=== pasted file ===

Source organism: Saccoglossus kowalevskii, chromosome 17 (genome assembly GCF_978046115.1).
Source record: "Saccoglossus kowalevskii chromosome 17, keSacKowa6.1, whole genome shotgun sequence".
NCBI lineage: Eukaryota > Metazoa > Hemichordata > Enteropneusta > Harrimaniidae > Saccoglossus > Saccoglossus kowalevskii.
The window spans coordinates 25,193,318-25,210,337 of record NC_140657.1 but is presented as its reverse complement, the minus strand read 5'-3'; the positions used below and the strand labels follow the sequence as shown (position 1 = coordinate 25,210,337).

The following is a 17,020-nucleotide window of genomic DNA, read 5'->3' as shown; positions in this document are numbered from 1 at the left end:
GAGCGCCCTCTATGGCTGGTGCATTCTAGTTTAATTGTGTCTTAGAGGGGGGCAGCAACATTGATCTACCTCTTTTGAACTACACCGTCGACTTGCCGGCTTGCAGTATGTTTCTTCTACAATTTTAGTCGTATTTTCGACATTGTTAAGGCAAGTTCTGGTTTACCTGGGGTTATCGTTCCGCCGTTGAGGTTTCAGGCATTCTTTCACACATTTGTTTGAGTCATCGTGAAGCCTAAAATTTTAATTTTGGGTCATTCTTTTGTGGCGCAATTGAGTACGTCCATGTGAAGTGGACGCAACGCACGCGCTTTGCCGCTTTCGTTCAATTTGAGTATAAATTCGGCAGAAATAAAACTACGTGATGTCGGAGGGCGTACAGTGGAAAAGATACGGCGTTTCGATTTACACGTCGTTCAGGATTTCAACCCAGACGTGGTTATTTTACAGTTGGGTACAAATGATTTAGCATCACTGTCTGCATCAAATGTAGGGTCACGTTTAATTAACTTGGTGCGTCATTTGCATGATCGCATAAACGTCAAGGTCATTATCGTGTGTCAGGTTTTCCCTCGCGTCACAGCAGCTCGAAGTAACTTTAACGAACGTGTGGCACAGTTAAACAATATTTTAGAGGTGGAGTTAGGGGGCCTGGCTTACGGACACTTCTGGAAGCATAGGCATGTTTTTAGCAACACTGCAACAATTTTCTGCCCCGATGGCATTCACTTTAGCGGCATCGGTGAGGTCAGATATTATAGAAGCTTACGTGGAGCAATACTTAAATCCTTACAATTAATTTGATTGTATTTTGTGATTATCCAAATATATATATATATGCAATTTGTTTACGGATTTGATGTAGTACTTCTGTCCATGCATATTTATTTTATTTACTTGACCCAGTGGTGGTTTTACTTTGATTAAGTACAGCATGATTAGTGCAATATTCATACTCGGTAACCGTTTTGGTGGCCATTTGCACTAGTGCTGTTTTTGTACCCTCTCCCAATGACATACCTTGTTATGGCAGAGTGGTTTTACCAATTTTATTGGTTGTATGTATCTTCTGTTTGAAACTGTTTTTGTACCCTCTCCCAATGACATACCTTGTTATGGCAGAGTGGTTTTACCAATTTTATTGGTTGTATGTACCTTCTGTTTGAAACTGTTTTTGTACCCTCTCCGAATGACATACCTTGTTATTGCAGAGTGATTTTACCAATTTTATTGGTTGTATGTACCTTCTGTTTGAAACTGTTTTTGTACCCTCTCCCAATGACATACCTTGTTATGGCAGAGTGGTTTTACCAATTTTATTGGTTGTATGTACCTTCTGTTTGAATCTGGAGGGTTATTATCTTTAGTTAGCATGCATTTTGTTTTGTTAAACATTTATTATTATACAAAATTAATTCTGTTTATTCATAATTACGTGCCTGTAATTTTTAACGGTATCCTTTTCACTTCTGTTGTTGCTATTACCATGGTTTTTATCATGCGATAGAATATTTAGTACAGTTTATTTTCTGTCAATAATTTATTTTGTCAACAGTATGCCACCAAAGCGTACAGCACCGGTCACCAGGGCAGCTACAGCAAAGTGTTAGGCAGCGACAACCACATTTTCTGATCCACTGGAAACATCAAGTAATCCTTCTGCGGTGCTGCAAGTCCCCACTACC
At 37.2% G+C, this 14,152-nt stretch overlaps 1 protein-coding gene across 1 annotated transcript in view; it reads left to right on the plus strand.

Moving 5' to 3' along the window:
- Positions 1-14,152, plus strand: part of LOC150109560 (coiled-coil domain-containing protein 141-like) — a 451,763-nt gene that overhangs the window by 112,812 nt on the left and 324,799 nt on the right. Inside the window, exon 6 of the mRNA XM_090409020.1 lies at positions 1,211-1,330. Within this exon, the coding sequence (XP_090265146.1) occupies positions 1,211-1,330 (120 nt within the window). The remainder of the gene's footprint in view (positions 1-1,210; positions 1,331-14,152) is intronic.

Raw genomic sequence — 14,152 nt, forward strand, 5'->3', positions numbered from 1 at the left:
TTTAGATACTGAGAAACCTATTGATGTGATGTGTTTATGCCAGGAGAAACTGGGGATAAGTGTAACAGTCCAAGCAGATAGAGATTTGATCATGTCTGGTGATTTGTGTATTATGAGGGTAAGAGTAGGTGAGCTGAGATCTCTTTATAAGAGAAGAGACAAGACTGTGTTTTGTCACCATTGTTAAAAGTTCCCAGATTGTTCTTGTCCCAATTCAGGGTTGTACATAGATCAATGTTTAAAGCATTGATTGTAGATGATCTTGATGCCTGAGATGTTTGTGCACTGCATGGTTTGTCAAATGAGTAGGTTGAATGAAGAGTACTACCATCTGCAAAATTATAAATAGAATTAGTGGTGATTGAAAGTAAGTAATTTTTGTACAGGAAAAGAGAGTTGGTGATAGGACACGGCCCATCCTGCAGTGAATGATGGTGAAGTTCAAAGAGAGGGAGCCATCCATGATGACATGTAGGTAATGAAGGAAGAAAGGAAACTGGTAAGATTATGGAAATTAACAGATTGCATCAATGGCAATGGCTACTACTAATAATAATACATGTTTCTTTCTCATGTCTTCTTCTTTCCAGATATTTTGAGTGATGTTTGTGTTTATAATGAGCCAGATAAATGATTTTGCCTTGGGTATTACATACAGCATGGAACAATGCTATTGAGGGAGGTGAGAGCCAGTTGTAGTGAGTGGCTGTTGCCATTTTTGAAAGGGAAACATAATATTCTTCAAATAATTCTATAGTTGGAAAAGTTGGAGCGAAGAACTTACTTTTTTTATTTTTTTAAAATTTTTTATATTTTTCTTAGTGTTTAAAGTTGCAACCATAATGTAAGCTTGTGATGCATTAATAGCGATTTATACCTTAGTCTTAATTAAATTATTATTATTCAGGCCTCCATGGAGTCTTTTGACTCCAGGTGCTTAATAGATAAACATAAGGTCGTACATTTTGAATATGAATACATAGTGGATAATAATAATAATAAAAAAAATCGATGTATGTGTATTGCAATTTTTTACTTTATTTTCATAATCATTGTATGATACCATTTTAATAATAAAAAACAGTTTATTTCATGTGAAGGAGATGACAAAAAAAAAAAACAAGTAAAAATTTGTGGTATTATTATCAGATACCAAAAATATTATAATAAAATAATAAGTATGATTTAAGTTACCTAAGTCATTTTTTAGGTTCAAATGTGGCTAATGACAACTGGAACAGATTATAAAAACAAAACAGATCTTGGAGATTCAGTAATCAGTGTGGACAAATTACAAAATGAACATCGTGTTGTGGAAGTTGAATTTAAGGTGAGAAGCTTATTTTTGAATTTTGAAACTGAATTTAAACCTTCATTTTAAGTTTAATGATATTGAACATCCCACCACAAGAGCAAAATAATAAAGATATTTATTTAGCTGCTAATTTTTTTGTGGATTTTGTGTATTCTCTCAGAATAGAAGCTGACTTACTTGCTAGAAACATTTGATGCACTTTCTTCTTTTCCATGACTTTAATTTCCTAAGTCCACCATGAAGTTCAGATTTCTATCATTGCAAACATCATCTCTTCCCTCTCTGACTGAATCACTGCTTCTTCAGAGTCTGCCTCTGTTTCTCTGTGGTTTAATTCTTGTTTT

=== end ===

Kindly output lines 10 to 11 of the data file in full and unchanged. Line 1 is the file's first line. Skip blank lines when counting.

Raw genomic sequence — 14,152 nt, forward strand, 5'->3', positions numbered from 1 at the left:
TTTAGATACTGAGAAACCTATTGATGTGATGTGTTTATGCCAGGAGAAACTGGGGATAAGTGTAACAGTCCAAGCAGATAGAGATTTGATCATGTCTGGTGATTTGTGTATTATGAGGGTAAGAGTAGGTGAGCTGAGATCTCTTTATAAGAGAAGAGACAAGACTGTGTTTTGTCACCATTGTTAAAAGTTCCCAGATTGTTCTTGTCCCAATTCAGGGTTGTACATAGATCAATGTTTAAAGCATTGATTGTAGATGATCTTGATGCCTGAGATGTTTGTGCACTGCATGGTTTGTCAAATGAGTAGGTTGAATGAAGAGTACTACCATCTGCAAAATTATAAATAGAATTAGTGGTGATTGAAAGTAAGTAATTTTTGTACAGGAAAAGAGAGTTGGTGATAGGACACGGCCCATCCTGCAGTGAATGATGGTGAAGTTCAAAGAGAGGGAGCCATCCATGATGACATGTAGGTAATGAAGGAAGAAAGGAAACTGGTAAGATTATGGAAATTAACAGATTGCATCAATGGCAATGGCTACTACTAATAATAATACATGTTTCTTTCTCATGTCTTCTTCTTTCCAGATATTTTGAGTGATGTTTGTGTTTATAATGAGCCAGATAAATGATTTTGCCTTGGGTATTACATACAGCATGGAACAATGCTATTGAGGGAGGTGAGAGCCAGTTGTAGTGAGTGGCTGTTGCCATTTTTGAAAGGGAAACATAATATTCTTCAAATAATTCTATAGTTGGAAAAGTTGGAGCGAAGAACTTACTTTTTTTATTTTTTTAAAATTTTTTATATTTTTCTTAGTGTTTAAAGTTGCAACCATAATGTAAGCTTGTGATGCATTAATAGCGATTTATACCTTAGTCTTAATTAAATTATTATTATTCAGGCCTCCATGGAGTCTTTTGACTCCAGGTGCTTAATAGATAAACATAAGGTCGTACATTTTGAATATGAATACATAGTGGATAATAATAATAATAAAAAAAATCGATGTATGTGTATTGCAATTTTTTACTTTATTTTCATAATCATTGTATGATACCATTTTAATAATAAAAAACAGTTTATTTCATGTGAAGGAGATGACAAAAAAAAAAAACAAGTAAAAATTTGTGGTATTATTATCAGATACCAAAAATATTATAATAAAATAATAAGTATGATTTAAGTTACCTAAGTCATTTTTTAGGTTCAAATGTGGCTAATGACAACTGGAACAGATTATAAAAACAAAACAGATCTTGGAGATTCAGTAATCAGTGTGGACAAATTACAAAATGAACATCGTGTTGTGGAAGTTGAATTTAAGGTGAGAAGCTTATTTTTGAATTTTGAAACTGAATTTAAACCTTCATTTTAAGTTTAATGATATTGAACATCCCACCACAAGAGCAAAATAATAAAGATATTTATTTAGCTGCTAATTTTTTTGTGGATTTTGTGTATTCTCTCAGAATAGAAGCTGACTTACTTGCTAGAAACATTTGATGCACTTTCTTCTTTTCCATGACTTTAATTTCCTAAGTCCACCATGAAGTTCAGATTTCTATCATTGCAAACATCATCTCTTCCCTCTCTGACTGAATCACTGCTTCTTCAGAGTCTGCCTCTGTTTCTCTGTGGTTTAATTCTTGTTTT